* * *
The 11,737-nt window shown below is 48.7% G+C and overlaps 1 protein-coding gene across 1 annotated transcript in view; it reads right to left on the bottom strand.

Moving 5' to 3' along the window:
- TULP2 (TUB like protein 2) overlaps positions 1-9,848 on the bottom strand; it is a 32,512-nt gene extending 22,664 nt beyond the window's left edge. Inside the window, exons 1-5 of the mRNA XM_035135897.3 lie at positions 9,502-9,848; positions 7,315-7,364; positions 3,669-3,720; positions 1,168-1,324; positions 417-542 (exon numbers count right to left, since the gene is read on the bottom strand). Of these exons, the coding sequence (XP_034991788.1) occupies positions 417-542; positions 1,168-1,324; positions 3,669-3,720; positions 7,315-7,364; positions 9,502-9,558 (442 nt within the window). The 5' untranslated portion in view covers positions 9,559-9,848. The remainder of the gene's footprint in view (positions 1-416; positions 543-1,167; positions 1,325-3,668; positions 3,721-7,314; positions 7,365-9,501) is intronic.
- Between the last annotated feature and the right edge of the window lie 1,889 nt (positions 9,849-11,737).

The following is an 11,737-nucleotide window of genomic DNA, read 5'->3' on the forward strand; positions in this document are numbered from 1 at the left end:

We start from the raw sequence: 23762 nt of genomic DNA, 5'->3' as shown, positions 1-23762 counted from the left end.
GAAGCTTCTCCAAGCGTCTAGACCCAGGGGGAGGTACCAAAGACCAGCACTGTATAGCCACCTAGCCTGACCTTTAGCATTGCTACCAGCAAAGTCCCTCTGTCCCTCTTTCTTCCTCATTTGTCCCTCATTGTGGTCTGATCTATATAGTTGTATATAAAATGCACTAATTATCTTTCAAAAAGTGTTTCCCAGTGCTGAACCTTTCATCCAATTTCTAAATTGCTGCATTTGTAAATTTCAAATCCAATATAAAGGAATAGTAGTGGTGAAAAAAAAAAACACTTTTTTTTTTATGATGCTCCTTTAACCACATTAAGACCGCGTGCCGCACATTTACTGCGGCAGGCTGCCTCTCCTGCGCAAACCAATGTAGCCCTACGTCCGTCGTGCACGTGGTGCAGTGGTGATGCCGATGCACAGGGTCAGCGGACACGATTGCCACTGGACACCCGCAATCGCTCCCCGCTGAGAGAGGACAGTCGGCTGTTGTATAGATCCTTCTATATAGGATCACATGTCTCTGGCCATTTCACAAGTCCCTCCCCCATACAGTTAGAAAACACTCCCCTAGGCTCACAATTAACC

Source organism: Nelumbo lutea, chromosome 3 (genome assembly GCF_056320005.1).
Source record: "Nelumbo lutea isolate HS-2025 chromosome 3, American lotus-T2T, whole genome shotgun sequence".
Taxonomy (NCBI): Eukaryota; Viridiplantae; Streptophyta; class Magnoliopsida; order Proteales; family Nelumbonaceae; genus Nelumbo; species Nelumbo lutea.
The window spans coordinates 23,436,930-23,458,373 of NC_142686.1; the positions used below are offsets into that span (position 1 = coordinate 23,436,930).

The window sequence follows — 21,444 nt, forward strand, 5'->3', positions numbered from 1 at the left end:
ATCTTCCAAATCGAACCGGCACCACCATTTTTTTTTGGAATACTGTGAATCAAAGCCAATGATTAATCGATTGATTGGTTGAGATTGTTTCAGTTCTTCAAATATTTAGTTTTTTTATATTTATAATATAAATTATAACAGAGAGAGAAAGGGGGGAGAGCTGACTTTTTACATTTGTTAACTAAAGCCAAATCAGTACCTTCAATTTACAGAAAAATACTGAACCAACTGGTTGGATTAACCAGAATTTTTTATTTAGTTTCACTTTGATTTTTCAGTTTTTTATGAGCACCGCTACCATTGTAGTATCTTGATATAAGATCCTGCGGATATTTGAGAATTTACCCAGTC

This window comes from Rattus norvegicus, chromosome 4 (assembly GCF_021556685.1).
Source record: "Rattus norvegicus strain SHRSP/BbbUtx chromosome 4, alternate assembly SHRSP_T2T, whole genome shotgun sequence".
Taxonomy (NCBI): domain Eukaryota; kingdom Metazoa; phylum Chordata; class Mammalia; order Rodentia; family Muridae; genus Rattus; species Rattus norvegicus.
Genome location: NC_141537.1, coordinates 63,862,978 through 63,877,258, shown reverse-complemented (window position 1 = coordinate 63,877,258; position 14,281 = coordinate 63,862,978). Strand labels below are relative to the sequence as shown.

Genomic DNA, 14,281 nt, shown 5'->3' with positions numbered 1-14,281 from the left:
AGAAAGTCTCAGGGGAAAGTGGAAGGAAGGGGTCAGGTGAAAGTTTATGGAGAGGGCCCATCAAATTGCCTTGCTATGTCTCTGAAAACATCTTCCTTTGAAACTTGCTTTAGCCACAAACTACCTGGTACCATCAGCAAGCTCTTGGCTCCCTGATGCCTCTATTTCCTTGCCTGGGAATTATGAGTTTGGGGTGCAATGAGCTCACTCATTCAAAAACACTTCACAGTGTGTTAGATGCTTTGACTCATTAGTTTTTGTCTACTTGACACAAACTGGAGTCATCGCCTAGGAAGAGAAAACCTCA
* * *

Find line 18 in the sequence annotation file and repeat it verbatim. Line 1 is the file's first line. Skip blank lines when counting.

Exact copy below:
Genomic DNA, 14,281 nt, shown 5'->3' with positions numbered 1-14,281 from the left: